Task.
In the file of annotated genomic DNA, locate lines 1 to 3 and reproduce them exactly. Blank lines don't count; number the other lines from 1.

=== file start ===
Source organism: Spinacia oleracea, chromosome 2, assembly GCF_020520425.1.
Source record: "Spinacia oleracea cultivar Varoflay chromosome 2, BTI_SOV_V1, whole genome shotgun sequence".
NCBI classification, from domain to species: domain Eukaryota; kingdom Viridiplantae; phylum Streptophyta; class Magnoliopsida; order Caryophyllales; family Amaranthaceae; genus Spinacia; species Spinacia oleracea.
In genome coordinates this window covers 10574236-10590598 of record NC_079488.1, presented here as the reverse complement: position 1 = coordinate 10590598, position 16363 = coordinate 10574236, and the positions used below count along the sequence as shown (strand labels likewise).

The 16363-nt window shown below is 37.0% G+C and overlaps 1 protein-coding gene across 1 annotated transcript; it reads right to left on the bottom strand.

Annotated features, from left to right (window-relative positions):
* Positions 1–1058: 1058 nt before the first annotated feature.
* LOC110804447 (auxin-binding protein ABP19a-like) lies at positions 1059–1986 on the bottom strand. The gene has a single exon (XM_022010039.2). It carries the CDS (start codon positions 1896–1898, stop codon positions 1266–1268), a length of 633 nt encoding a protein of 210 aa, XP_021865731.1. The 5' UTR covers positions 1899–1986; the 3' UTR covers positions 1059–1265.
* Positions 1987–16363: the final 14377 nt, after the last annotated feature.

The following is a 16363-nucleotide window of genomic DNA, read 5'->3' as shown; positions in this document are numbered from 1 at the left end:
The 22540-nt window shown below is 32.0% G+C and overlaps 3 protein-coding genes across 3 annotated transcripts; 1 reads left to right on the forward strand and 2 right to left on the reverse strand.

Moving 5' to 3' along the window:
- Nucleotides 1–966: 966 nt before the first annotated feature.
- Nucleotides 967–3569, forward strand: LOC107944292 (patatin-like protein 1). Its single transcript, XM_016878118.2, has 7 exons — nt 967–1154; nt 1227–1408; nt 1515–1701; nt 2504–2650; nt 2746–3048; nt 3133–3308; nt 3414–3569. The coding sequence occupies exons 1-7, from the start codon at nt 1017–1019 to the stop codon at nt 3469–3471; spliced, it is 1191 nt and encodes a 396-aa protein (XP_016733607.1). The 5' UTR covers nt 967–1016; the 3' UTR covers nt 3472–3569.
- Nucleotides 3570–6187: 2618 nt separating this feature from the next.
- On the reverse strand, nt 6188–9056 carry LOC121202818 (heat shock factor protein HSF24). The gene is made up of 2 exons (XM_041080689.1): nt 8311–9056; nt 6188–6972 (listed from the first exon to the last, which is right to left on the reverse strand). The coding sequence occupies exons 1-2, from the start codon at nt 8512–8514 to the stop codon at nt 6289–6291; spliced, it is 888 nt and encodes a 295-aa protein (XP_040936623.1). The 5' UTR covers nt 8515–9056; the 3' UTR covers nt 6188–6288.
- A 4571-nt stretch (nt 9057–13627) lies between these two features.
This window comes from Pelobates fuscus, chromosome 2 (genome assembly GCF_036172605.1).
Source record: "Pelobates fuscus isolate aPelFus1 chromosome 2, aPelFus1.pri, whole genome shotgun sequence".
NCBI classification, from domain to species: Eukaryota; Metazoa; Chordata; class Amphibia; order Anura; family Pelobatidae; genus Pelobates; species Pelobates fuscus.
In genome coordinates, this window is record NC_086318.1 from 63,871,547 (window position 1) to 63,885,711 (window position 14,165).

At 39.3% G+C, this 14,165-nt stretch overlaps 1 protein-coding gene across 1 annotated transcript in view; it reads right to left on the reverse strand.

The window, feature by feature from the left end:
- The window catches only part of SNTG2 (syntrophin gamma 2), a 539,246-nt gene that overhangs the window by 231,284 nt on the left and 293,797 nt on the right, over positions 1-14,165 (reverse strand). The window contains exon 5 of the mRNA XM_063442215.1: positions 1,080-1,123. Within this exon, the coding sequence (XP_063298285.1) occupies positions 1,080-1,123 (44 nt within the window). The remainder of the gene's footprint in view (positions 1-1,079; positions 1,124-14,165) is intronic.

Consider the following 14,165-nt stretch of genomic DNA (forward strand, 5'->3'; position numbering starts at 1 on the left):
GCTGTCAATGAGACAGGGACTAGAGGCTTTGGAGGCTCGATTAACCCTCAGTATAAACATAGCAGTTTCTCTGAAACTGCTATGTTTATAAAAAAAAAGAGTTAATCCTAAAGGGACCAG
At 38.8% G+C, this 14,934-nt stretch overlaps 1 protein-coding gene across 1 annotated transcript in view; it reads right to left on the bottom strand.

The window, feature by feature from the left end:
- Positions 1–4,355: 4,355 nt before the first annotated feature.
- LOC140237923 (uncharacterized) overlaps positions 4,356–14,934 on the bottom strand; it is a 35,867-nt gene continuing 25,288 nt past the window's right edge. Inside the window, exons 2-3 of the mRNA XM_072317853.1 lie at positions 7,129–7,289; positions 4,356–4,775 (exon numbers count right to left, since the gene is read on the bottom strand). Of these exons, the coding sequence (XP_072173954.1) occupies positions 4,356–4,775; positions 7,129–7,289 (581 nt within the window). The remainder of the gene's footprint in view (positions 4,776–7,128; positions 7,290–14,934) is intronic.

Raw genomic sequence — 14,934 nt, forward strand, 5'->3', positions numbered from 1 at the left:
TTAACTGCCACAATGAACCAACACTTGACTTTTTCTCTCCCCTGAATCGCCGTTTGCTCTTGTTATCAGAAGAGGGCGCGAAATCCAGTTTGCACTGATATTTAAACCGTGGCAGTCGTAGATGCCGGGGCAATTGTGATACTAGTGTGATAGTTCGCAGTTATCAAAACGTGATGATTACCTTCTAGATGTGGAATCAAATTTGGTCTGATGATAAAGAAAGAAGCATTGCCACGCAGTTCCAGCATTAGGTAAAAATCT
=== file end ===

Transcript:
Source organism: Spinacia oleracea, chromosome 2, assembly GCF_020520425.1.
Source record: "Spinacia oleracea cultivar Varoflay chromosome 2, BTI_SOV_V1, whole genome shotgun sequence".
NCBI classification, from domain to species: domain Eukaryota; kingdom Viridiplantae; phylum Streptophyta; class Magnoliopsida; order Caryophyllales; family Amaranthaceae; genus Spinacia; species Spinacia oleracea.